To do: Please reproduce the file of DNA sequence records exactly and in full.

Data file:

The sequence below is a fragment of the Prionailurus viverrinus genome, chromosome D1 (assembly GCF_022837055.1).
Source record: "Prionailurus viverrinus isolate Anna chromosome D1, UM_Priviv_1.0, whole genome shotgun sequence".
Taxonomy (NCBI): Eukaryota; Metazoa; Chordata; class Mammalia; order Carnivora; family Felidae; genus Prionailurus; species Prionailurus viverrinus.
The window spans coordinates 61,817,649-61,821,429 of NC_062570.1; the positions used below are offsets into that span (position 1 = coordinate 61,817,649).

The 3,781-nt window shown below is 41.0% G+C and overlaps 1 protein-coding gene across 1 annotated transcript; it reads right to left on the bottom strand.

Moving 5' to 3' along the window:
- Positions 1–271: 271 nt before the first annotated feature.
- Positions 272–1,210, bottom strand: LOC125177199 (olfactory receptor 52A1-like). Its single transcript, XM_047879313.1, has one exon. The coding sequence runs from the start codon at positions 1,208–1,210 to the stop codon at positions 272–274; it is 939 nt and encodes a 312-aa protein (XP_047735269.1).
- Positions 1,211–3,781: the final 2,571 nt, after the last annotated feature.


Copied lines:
The sequence below is a fragment of the Prionailurus viverrinus genome, chromosome D1 (assembly GCF_022837055.1).
Source record: "Prionailurus viverrinus isolate Anna chromosome D1, UM_Priviv_1.0, whole genome shotgun sequence".
Taxonomy (NCBI): Eukaryota; Metazoa; Chordata; class Mammalia; order Carnivora; family Felidae; genus Prionailurus; species Prionailurus viverrinus.
The window spans coordinates 61,817,649-61,821,429 of NC_062570.1; the positions used below are offsets into that span (position 1 = coordinate 61,817,649).

The 3,781-nt window shown below is 41.0% G+C and overlaps 1 protein-coding gene across 1 annotated transcript; it reads right to left on the bottom strand.

Moving 5' to 3' along the window:
- Positions 1–271: 271 nt before the first annotated feature.
- Positions 272–1,210, bottom strand: LOC125177199 (olfactory receptor 52A1-like). Its single transcript, XM_047879313.1, has one exon. The coding sequence runs from the start codon at positions 1,208–1,210 to the stop codon at positions 272–274; it is 939 nt and encodes a 312-aa protein (XP_047735269.1).
- Positions 1,211–3,781: the final 2,571 nt, after the last annotated feature.